Amazon Is Finding Innovative Ways to Bring Impulse Buys into the Home
Candy is a staple of checkout aisle shelves for a reason: Unless you’re an elementary school student or it’s the week before Halloween, you likely didn’t head to the supermarket specifically to buy sweets. (Not that we’re blaming you if you did!) Candy is often an impulse buy—which is why chocolate bars are usually stocked at eye level. But now, chocoholics beware: Amazon is finding ways to bring the impulse buy into our homes… and apparently it’s working.
According to recent data from One Click Retail, Amazon has seen candy and snack sales grow 42 percent year-over-year as of the end of August. Sales for 2017 are already at $215 million compared to $240 million for all of 2016. Though Nathan Rigby, VP Sales and Marketing at One Click Retail and author of the report, points out that these sales are still extremely small compared to the $49 billion in sweets and snacks sold in the US each year, what’s interesting is the methods Amazon has been using to boost their sales.
The most obvious example of bringing impulse buying into the home is the advent of digital assistants like Alexa and smart speakers like the Echo. “Amazon Echo owners can now shout out the candy or treat they're craving at any given time and the very next moment Alexa will have the order placed for them,” states Rigby. “As Alexa grows in popularity, voice-activated purchases of snack foods and other consumables have the potential for major growth.”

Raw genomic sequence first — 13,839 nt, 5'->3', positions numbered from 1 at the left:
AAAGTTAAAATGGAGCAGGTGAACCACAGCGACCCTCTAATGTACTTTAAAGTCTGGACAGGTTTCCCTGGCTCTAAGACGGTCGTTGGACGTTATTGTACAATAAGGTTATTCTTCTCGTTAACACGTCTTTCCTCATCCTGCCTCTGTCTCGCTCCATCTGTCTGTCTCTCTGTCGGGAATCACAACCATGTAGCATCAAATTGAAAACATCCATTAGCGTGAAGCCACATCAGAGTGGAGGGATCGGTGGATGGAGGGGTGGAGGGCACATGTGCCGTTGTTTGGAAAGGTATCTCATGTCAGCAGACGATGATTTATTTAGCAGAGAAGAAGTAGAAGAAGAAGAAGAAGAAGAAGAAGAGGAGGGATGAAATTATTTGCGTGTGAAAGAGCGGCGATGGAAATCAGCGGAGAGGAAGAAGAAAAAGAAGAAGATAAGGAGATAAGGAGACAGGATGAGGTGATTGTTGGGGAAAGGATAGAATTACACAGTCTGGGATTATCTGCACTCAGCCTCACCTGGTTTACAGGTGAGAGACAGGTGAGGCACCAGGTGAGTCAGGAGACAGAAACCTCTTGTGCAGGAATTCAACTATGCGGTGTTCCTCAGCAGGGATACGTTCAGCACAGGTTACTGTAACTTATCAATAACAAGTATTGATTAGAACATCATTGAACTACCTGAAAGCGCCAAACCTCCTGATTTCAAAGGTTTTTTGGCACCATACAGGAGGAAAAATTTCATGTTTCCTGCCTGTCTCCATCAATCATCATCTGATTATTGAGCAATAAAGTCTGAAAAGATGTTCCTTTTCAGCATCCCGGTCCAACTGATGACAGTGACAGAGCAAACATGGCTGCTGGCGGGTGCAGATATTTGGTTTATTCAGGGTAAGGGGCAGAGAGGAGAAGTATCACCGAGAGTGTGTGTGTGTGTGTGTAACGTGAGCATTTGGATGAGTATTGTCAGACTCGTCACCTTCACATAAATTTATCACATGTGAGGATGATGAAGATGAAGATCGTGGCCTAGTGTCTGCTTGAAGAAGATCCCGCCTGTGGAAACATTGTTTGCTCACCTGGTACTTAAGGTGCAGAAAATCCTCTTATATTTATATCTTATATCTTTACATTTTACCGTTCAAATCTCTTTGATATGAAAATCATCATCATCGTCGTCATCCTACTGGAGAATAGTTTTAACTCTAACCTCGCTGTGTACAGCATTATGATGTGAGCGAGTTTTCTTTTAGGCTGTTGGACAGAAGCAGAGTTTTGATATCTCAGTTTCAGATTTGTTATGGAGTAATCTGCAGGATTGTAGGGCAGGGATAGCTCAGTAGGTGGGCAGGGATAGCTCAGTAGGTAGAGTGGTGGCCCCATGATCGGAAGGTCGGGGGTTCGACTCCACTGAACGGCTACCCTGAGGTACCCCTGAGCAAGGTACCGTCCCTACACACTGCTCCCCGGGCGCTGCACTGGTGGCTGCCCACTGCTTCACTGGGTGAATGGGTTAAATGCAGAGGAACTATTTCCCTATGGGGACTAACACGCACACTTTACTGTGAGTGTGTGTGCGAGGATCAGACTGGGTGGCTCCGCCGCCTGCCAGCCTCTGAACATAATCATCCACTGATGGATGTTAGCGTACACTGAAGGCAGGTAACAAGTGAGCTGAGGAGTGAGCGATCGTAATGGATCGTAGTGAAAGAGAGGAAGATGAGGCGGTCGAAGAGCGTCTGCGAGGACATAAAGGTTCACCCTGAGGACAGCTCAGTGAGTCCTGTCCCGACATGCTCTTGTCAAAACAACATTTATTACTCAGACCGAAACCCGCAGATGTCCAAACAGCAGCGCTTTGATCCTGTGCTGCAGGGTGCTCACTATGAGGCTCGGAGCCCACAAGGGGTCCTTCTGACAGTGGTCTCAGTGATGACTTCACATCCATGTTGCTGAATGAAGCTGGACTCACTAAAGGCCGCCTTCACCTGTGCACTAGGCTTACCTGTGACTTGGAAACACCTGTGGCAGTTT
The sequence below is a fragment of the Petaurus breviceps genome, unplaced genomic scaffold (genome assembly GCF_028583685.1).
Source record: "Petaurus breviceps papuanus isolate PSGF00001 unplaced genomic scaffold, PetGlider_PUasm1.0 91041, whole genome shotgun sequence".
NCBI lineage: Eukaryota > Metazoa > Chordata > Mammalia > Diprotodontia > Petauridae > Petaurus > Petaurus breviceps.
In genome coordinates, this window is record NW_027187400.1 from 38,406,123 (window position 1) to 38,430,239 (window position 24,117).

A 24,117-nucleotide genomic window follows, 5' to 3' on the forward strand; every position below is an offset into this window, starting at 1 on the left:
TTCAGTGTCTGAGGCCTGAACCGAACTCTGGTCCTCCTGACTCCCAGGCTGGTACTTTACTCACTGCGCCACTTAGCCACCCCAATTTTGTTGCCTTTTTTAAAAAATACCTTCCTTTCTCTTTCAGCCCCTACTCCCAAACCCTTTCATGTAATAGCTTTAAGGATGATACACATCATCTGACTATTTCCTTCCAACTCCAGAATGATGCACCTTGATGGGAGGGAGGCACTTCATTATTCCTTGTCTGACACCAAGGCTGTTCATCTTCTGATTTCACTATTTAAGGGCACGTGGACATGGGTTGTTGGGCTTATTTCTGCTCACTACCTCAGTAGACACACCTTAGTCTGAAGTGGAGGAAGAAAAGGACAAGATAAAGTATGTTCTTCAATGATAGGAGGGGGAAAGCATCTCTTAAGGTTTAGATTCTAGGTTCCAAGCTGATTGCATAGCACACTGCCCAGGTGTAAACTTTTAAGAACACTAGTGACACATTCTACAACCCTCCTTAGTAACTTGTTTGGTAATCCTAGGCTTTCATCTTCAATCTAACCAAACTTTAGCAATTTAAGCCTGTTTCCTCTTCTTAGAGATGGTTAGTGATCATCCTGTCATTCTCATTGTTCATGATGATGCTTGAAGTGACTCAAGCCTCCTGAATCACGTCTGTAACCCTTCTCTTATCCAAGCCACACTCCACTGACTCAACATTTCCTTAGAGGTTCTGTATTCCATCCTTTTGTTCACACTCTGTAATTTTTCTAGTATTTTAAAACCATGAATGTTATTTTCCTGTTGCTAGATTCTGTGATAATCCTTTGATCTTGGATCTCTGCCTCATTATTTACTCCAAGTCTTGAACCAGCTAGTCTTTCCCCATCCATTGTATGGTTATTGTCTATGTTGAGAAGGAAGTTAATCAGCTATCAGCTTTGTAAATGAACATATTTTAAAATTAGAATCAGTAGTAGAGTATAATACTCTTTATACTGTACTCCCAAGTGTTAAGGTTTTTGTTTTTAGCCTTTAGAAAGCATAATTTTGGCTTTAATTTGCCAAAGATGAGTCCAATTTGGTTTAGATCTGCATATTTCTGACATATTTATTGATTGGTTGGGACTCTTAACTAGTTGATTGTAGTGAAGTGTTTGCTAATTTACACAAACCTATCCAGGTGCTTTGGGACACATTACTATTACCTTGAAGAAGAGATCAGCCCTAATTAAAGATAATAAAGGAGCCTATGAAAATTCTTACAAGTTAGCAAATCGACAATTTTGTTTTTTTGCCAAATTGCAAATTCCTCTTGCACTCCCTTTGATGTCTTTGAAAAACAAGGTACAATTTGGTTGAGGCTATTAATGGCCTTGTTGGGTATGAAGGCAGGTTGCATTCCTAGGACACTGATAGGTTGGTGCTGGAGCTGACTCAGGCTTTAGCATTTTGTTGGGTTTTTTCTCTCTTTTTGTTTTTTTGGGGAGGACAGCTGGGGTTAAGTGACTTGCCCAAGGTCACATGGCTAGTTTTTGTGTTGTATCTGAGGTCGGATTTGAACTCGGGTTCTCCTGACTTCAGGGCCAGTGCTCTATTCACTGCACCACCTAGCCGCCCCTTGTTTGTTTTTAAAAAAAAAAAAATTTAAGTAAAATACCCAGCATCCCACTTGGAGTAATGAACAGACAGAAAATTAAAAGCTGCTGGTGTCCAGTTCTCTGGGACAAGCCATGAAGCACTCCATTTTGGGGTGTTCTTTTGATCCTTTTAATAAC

Granted, ordering through your Echo still requires at least some level of forethought. But for those who don’t mind reveling in their impulses, earlier this year, Amazon also quietly launched “Prime Surprise Sweets.” For those unfamiliar with this insidious little service, it’s a physical Amazon Dash button you can place wherever you like that, with just one click, will automatically order an $18 box of unidentified artisanal sweets and deliver it to your door within two days. Though it may sound a bit gimmicky, it’s apparently a success. “So far, the program has already brought in about $1.6M in sales and is rapidly growing: the button only sold about $65,000 in January but grew to five times that size by July,” writes Rigby. A little back-of-the-napkin math means that those buttons were likely clicked around 18,000 times in July. Now that’s surprising.